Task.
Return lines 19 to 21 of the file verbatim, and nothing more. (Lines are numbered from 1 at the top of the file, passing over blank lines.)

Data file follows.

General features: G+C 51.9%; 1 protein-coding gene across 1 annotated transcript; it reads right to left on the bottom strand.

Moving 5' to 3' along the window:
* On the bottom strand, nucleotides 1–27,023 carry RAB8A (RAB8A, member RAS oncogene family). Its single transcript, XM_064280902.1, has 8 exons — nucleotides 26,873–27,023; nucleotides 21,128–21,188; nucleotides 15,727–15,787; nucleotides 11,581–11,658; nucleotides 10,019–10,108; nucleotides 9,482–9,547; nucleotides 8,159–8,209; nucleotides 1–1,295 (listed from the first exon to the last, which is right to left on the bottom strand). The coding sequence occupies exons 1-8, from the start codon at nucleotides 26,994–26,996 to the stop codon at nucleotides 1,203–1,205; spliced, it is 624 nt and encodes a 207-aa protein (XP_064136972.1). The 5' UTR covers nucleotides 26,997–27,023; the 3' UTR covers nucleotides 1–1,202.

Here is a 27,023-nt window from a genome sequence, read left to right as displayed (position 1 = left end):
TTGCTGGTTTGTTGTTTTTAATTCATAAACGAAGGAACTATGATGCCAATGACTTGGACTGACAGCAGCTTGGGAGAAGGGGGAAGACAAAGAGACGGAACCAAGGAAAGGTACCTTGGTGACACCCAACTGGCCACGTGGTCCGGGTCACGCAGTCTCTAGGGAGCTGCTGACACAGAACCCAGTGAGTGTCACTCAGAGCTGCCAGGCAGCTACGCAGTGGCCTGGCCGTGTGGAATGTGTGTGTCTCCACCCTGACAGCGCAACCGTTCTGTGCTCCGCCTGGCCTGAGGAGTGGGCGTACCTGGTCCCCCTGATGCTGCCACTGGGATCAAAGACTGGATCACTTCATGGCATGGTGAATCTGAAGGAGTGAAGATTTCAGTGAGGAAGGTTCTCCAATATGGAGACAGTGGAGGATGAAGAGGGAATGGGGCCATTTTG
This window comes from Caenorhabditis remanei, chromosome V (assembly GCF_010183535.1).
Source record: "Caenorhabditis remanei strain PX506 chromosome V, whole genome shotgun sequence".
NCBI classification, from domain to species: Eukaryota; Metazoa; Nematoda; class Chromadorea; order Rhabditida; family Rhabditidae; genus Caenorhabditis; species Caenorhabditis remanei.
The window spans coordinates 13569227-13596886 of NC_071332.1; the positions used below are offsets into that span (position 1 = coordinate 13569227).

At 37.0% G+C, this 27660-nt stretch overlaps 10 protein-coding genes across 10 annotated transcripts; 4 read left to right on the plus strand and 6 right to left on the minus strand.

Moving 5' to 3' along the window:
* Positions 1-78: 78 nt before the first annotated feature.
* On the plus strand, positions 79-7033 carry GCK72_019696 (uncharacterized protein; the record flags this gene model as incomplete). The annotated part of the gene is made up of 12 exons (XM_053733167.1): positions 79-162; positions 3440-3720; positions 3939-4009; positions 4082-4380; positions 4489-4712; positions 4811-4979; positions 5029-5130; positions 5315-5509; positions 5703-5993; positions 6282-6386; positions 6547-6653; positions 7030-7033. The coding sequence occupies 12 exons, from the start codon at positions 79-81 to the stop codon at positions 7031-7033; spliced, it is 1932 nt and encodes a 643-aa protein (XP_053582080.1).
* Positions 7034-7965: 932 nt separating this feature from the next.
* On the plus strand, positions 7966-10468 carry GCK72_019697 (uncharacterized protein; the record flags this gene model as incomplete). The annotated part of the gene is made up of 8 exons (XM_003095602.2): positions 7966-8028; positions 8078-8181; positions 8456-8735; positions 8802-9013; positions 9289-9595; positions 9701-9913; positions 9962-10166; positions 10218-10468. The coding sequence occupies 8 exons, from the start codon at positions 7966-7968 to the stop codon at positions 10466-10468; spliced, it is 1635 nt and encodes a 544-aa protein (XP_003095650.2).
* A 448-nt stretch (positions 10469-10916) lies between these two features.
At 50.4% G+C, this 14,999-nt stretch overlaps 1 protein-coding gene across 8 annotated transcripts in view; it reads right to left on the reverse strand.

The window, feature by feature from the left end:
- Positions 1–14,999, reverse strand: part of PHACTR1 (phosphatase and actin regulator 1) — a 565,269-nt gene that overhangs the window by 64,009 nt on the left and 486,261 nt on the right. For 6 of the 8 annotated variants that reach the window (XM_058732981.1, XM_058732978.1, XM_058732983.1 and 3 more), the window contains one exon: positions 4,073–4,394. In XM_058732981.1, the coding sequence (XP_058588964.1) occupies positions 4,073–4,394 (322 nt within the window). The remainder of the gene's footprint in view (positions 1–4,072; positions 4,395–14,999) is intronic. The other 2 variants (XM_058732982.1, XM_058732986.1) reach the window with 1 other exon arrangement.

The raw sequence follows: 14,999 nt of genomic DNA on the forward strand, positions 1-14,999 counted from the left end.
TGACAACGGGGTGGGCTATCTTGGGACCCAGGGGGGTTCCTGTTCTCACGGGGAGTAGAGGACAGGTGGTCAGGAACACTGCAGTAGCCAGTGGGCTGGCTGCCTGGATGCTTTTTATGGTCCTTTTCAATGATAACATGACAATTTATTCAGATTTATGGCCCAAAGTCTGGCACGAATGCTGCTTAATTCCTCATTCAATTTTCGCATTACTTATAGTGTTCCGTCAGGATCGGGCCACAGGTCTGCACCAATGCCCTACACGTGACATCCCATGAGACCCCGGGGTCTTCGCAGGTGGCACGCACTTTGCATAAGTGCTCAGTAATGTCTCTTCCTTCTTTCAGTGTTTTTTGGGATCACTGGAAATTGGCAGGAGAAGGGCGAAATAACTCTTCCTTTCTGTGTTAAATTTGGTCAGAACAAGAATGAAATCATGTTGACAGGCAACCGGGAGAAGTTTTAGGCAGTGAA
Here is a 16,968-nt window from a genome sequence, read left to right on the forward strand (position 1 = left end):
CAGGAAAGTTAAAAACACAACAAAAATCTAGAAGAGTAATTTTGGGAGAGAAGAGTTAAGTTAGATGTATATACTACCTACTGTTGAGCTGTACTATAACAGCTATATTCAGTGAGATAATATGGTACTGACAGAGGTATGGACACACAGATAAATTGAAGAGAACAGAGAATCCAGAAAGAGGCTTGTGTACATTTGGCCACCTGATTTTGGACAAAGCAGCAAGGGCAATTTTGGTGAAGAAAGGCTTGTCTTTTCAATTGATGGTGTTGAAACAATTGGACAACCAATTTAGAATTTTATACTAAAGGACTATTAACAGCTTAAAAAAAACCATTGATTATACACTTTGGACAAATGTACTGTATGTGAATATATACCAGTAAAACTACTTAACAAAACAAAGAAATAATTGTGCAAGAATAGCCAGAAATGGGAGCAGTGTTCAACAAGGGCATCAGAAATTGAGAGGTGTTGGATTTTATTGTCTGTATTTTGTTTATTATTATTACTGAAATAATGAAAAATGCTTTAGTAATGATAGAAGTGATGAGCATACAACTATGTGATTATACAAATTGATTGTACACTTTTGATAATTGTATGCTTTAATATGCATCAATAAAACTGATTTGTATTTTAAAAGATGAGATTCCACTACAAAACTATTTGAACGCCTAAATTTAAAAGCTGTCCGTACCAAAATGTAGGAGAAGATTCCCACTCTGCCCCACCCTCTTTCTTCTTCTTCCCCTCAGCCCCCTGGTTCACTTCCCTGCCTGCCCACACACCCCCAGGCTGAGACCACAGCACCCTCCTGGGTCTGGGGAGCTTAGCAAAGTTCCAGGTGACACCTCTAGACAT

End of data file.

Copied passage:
- Positions 1–14,999, reverse strand: part of PHACTR1 (phosphatase and actin regulator 1) — a 565,269-nt gene that overhangs the window by 64,009 nt on the left and 486,261 nt on the right. For 6 of the 8 annotated variants that reach the window (XM_058732981.1, XM_058732978.1, XM_058732983.1 and 3 more), the window contains one exon: positions 4,073–4,394. In XM_058732981.1, the coding sequence (XP_058588964.1) occupies positions 4,073–4,394 (322 nt within the window). The remainder of the gene's footprint in view (positions 1–4,072; positions 4,395–14,999) is intronic. The other 2 variants (XM_058732982.1, XM_058732986.1) reach the window with 1 other exon arrangement.

The raw sequence follows: 14,999 nt of genomic DNA on the forward strand, positions 1-14,999 counted from the left end.
TGACAACGGGGTGGGCTATCTTGGGACCCAGGGGGGTTCCTGTTCTCACGGGGAGTAGAGGACAGGTGGTCAGGAACACTGCAGTAGCCAGTGGGCTGGCTGCCTGGATGCTTTTTATGGTCCTTTTCAATGATAACATGACAATTTATTCAGATTTATGGCCCAAAGTCTGGCACGAATGCTGCTTAATTCCTCATTCAATTTTCGCATTACTTATAGTGTTCCGTCAGGATCGGGCCACAGGTCTGCACCAATGCCCTACACGTGACATCCCATGAGACCCCGGGGTCTTCGCAGGTGGCACGCACTTTGCATAAGTGCTCAGTAATGTCTCTTCCTTCTTTCAGTGTTTTTTGGGATCACTGGAAATTGGCAGGAGAAGGGCGAAATAACTCTTCCTTTCTGTGTTAAATTTGGTCAGAACAAGAATGAAATCATGTTGACAGGCAACCGGGAGAAGTTTTAGGCAGTGAA